The C.A.M. Report
Complementary and Alternative Medicine: Fair, Balanced, and to the Point
  • About this web log

    This blog ran from 2006 to 2016 and was intended as an objective and dispassionate source of information on the latest CAM research. Since my background is in pharmacy and allopathic medicine, I view all CAM as advancing through the development pipeline to eventually become integrated into mainstream medical practice. Some will succeed while others fail. But all are treated fairly here.

  • About the author

    John Russo, Jr., PharmD, is president of The MedCom Resource, Inc. Previously, he was senior vice president of medical communications at, a complementary and alternative medicine website.

  • Common sense considerations

    The material on this weblog is for informational purposes. It is not medical advice or counsel. Be smart, consult your health professional before using CAM.

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    Herbs and dietary supplements for diabetes control

    Dr. Désirée Lie’s post on Medscape reviews nopal (prickly pear cactus), fenugreek, cinnamon, and Gymnema.

    Here are the highpoints.

    Prickly pear cactus (nopal)

    • Nopal is native to the southwestern US and South America.
    • It’s traditionally used among Mexicans as a food and medicinally as an anti-inflammatory, a laxative, a blood sugar lowering treatment for diabetes, and to treat gastritis.
    • How it works to lower blood sugar isn’t known, although it has an insulin-sensitizing effect in animals.
    • 1 study showed a positive effect of nopal on blood sugar when included in a typical Mexican breakfast.
    • Other studies of capsules or juice failed to show any effect on blood sugar.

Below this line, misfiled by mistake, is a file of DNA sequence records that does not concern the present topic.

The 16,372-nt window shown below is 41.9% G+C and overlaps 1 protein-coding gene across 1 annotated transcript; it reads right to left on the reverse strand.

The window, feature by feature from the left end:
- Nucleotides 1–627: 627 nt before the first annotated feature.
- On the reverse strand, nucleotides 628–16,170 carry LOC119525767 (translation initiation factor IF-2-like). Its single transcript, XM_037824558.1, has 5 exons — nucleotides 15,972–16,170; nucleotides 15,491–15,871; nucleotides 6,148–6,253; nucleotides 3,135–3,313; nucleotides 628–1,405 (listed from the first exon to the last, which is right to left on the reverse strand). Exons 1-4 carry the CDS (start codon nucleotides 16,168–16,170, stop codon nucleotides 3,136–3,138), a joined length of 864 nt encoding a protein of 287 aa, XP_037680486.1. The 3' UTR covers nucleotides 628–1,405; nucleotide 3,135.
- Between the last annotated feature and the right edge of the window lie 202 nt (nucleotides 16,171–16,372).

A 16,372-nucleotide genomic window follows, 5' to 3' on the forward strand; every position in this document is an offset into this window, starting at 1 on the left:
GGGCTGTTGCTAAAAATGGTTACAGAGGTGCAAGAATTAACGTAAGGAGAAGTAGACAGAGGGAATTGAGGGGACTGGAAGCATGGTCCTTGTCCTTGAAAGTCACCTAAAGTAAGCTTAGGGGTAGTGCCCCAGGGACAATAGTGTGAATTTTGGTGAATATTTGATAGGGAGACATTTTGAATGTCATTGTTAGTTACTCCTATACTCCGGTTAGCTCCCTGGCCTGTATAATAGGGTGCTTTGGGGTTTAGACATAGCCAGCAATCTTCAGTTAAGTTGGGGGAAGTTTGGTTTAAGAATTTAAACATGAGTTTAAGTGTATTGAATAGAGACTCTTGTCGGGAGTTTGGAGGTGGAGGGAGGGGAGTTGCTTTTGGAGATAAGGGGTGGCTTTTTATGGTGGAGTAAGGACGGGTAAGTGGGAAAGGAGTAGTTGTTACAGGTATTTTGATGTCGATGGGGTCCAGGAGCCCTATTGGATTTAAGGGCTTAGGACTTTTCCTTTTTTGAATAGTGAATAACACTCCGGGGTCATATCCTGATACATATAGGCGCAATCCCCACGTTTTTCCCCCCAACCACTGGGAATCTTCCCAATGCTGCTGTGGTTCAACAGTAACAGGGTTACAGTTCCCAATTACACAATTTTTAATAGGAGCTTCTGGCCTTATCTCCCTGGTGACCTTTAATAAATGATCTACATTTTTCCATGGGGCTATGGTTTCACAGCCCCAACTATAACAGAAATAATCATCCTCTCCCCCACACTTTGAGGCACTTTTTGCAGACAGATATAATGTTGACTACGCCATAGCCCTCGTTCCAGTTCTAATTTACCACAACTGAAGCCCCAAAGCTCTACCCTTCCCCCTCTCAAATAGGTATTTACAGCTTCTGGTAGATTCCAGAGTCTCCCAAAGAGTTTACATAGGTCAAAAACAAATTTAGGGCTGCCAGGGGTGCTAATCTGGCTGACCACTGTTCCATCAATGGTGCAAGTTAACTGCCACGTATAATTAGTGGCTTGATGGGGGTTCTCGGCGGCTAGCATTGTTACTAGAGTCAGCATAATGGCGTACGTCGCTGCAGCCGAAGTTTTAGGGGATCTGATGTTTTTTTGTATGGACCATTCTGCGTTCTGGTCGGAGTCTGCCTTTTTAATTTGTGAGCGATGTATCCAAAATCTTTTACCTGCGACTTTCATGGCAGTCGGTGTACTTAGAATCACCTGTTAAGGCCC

• Nopal may interact with oral anti-diabetes drugs and increase the risk for hypoglycemia.

    Gymnema (Gymnema sylvestre, or gurmar)

    • A woody climbing plant found in central and southern India, tropical Africa, and Australia.
    • Used in Ayurvedic medicine.
    • The leaves are used as a digestive; diuretic; and blood sugar, cholesterol, and weight-lowering agent.
    • Only 2 studies, both of poor quality, showed significant reductions in blood sugar and A1c.
    • Gymnema may interact with oral anti-diabetes drugs and increase the risk for hypoglycemia.

    Cinnamon (Cassia cinnamon, or Cinnamomum aromaticum)

    • Animal and laboratory studies indicate that cinnamon may mimic the effects of insulin, act as an insulin sensitizer, and improve cellular glucose uptake and glycogen synthesis.
    • Studies in patients are small and have produced contradictory results.
    • In the most recent study, researchers reported positive results and recommended cinnamon as an adjunct to diabetes care for patients with an A1c level greater than 7%.

    Fenugreek (Trigonella foenum-graecum)

    • An annual herb native to western Asia and southeastern Europe.
    • 2 studies in diabetes patients reported a positive effect on blood sugar control.
    • More on fenugreek is here.

    The bottom line?

    Go to the article for more details.

    7/6/10 20:14 JR

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